Mike Rowe, best known for being the host of the show “Dirty Jobs,” took part in the
New York Comic Conpanel “
How to make friends and influence people: Talent and production company relationships in the new media landscape” over the weekend, and he dropped a couple of real nuggets of wisdom that just aspiring professional can apply to their career.
Rowe should know considering he sampled 300 jobs in over eight seasons on “Dirty Jobs,” gave a Ted Talk in 2011 on the value of work, and started the Mike Rowe Works Foundation.
He’s also milked camels.
Rowe said that one of the biggest lessons from “Dirty Jobs” was when he first heard of the notion of taking the “reverse commute” — to go in a career path in the opposite direction from the one you’re currently on — from a septic tank technician in Wisconsin named Les Swanson who was formerly a psychiatrist.
Rowe explained how somebody could go from a psychiatrist to a crap cleaner:
“We were standing one day up to our nipples basically in this lift pump chamber … you have no idea what goes on in there. It’s where all the stuff you flush down the toilet accumulates before it heads to the waste water treatment plant. We’re standing in this thing knocking hunks of cholesterol off the walls, it’s 120 degrees, it’s like steady Judy, steady. It’s the 7th level of hell.
I say to Les, ‘Man how did you get here?’ He laughs and says ‘What do you mean?’ I say, ‘What did you do before this?’ He says, ‘I was a psychiatrist.’ So I asked him, ‘What brought you to this business?’ And without missing a beat Les says, ‘I got tired of dealing with other people’s shit.’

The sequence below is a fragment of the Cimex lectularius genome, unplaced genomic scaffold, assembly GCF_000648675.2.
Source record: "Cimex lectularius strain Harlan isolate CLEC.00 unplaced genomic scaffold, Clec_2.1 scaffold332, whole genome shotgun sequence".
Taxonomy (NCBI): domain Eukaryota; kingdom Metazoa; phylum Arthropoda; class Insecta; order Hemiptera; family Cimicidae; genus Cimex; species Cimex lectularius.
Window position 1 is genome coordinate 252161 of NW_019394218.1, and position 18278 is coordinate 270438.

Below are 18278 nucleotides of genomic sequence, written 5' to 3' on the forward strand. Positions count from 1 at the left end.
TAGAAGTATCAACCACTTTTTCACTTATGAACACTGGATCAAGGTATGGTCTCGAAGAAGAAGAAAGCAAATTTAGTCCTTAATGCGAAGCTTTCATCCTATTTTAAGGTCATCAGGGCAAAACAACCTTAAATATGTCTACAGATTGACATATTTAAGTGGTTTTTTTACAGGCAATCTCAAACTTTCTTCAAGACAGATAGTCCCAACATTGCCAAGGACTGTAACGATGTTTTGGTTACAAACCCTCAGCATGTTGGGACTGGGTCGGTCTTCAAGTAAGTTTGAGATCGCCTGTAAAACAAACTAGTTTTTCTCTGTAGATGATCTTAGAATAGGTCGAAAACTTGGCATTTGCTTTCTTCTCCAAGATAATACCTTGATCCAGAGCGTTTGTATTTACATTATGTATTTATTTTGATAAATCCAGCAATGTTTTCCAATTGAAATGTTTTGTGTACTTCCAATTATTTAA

The moral of the the story is huge, he [Les] didn’t dream about being a septic tank cleaner, he just looked around [as a psychiatrist] and saw where everybody was going, took stock of what he was doing and thought, ‘I’m not gonna go that way.'”
In other words, the job doesn’t define who you are or how happy you are, it is about the passion you bring to your work and how you choose to live your life, whether you’re a website designer or a septic tank technician. There’s no reason why you can’t reverse direction and find satisfaction.
Rowe also helped field a question from the audience about how to end professional relationships without burning bridges when you realise it isn’t working out:
“During the 9 years I was On Dirty Jobs I had three general managers, six presidents and 10 network executives assigned to my show. Now that’s just the way it is, its a revolving door in this industry that nobody up here can overstate, it is big and well oiled.
As a freelancer I can look back and tell you that I’ve been hired for grown up gigs by people who were PAs [personal assistants] that brought me coffee. Im so glad I was always decent to people, or tried to be anyhow. Never ever underestimate the importance … show up early, stay late and be nice. You will stand out in this industry and people will go out of their way to hire you later.”
This goes for any profession, not just production. You have no way of knowing if that eager intern you had last summer could one day end up in a position of power with the ability to hire, or fire, you.
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